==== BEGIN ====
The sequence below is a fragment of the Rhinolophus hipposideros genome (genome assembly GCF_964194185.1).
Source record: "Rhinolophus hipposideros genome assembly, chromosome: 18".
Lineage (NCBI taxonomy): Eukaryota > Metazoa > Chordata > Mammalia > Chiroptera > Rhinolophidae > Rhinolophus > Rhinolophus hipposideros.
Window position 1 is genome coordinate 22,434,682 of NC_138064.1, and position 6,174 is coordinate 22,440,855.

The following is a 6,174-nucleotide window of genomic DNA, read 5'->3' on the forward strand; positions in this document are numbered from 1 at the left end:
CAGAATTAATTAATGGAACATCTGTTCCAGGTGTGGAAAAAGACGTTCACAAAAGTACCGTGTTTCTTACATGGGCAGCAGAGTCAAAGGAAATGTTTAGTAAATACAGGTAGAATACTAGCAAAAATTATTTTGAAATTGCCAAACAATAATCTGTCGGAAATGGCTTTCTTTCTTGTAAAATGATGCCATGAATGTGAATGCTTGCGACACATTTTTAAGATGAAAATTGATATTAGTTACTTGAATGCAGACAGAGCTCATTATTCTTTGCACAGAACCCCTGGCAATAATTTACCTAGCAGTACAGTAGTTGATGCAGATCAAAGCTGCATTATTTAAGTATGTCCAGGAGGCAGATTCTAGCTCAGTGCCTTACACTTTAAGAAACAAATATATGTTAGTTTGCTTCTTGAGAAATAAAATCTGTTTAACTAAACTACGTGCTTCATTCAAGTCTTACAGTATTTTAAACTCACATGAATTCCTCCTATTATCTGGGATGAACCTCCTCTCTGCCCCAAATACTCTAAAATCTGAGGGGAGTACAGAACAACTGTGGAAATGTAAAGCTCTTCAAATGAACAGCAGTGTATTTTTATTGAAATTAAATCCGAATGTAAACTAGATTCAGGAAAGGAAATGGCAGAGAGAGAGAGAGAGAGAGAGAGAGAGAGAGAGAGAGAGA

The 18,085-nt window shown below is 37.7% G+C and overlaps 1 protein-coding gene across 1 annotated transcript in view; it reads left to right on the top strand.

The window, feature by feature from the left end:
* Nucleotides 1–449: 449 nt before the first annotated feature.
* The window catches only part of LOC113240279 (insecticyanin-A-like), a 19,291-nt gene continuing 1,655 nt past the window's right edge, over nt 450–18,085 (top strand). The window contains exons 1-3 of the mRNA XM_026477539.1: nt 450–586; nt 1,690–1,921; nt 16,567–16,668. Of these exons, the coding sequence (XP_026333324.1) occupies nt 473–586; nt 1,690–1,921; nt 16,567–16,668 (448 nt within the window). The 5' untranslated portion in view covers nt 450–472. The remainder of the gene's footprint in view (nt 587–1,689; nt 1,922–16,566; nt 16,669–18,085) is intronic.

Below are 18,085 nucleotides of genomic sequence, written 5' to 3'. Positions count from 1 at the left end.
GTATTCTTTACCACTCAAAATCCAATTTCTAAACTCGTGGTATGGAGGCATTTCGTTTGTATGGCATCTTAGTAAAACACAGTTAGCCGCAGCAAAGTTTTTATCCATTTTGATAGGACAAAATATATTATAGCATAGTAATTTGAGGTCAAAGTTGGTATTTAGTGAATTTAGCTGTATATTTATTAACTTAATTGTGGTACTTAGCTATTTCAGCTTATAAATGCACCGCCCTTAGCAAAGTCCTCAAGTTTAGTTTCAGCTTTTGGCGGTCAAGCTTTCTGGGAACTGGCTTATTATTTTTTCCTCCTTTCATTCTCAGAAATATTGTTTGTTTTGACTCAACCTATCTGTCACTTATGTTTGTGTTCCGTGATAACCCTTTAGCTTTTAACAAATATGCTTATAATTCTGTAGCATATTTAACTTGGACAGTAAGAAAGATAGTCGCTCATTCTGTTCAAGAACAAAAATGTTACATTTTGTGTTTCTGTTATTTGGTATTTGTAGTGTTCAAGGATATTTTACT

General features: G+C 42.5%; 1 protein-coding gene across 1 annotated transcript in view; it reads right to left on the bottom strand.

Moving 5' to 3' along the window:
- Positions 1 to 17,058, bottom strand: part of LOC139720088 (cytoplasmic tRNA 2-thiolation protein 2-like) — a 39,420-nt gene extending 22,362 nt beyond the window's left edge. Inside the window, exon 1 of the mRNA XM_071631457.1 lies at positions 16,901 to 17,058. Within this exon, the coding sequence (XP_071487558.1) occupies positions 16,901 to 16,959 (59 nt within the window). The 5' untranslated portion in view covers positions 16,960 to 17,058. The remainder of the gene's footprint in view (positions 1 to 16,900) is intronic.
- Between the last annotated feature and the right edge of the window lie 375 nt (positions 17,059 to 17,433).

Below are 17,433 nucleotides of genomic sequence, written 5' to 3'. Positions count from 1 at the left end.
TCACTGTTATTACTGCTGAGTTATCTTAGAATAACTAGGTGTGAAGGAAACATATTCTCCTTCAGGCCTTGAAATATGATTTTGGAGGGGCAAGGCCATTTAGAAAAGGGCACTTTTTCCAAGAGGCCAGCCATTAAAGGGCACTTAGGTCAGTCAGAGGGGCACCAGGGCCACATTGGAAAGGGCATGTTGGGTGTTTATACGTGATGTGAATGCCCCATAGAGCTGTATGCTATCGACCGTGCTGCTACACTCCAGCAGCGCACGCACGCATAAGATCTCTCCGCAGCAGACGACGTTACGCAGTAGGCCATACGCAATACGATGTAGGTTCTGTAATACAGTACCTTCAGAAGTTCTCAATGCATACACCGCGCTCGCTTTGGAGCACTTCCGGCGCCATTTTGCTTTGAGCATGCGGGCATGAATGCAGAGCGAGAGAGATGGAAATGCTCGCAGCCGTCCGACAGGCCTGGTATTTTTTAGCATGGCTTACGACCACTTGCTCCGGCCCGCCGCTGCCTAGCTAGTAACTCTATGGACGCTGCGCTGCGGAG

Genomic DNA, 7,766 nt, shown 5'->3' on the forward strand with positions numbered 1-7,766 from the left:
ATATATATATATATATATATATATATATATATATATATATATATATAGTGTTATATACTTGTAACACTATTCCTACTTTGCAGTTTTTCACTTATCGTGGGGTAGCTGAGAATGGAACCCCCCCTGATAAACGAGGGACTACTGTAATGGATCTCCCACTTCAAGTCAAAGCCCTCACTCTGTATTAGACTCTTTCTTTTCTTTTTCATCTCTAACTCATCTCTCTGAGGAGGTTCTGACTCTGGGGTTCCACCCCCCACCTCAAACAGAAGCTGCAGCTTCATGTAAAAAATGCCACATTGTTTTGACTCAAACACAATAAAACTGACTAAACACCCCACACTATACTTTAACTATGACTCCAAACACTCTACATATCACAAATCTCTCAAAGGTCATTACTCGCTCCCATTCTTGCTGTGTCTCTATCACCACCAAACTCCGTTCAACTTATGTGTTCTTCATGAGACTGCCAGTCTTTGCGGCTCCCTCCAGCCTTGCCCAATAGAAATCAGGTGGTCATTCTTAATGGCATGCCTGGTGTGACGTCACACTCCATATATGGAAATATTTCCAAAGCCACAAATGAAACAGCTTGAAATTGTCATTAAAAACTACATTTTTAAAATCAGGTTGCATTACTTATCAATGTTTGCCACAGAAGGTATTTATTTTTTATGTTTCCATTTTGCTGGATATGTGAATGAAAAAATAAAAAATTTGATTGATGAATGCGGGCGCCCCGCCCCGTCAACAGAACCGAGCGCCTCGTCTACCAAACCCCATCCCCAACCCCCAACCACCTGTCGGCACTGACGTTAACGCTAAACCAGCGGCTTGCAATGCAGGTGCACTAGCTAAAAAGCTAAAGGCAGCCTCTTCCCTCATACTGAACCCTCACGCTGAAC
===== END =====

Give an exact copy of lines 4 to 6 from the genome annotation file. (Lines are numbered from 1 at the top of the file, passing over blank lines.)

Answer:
Window position 1 is genome coordinate 22,434,682 of NC_138064.1, and position 6,174 is coordinate 22,440,855.

The following is a 6,174-nucleotide window of genomic DNA, read 5'->3' on the forward strand; positions in this document are numbered from 1 at the left end:
CAGAATTAATTAATGGAACATCTGTTCCAGGTGTGGAAAAAGACGTTCACAAAAGTACCGTGTTTCTTACATGGGCAGCAGAGTCAAAGGAAATGTTTAGTAAATACAGGTAGAATACTAGCAAAAATTATTTTGAAATTGCCAAACAATAATCTGTCGGAAATGGCTTTCTTTCTTGTAAAATGATGCCATGAATGTGAATGCTTGCGACACATTTTTAAGATGAAAATTGATATTAGTTACTTGAATGCAGACAGAGCTCATTATTCTTTGCACAGAACCCCTGGCAATAATTTACCTAGCAGTACAGTAGTTGATGCAGATCAAAGCTGCATTATTTAAGTATGTCCAGGAGGCAGATTCTAGCTCAGTGCCTTACACTTTAAGAAACAAATATATGTTAGTTTGCTTCTTGAGAAATAAAATCTGTTTAACTAAACTACGTGCTTCATTCAAGTCTTACAGTATTTTAAACTCACATGAATTCCTCCTATTATCTGGGATGAACCTCCTCTCTGCCCCAAATACTCTAAAATCTGAGGGGAGTACAGAACAACTGTGGAAATGTAAAGCTCTTCAAATGAACAGCAGTGTATTTTTATTGAAATTAAATCCGAATGTAAACTAGATTCAGGAAAGGAAATGGCAGAGAGAGAGAGAGAGAGAGAGAGAGAGAGAGAGAGAGAGA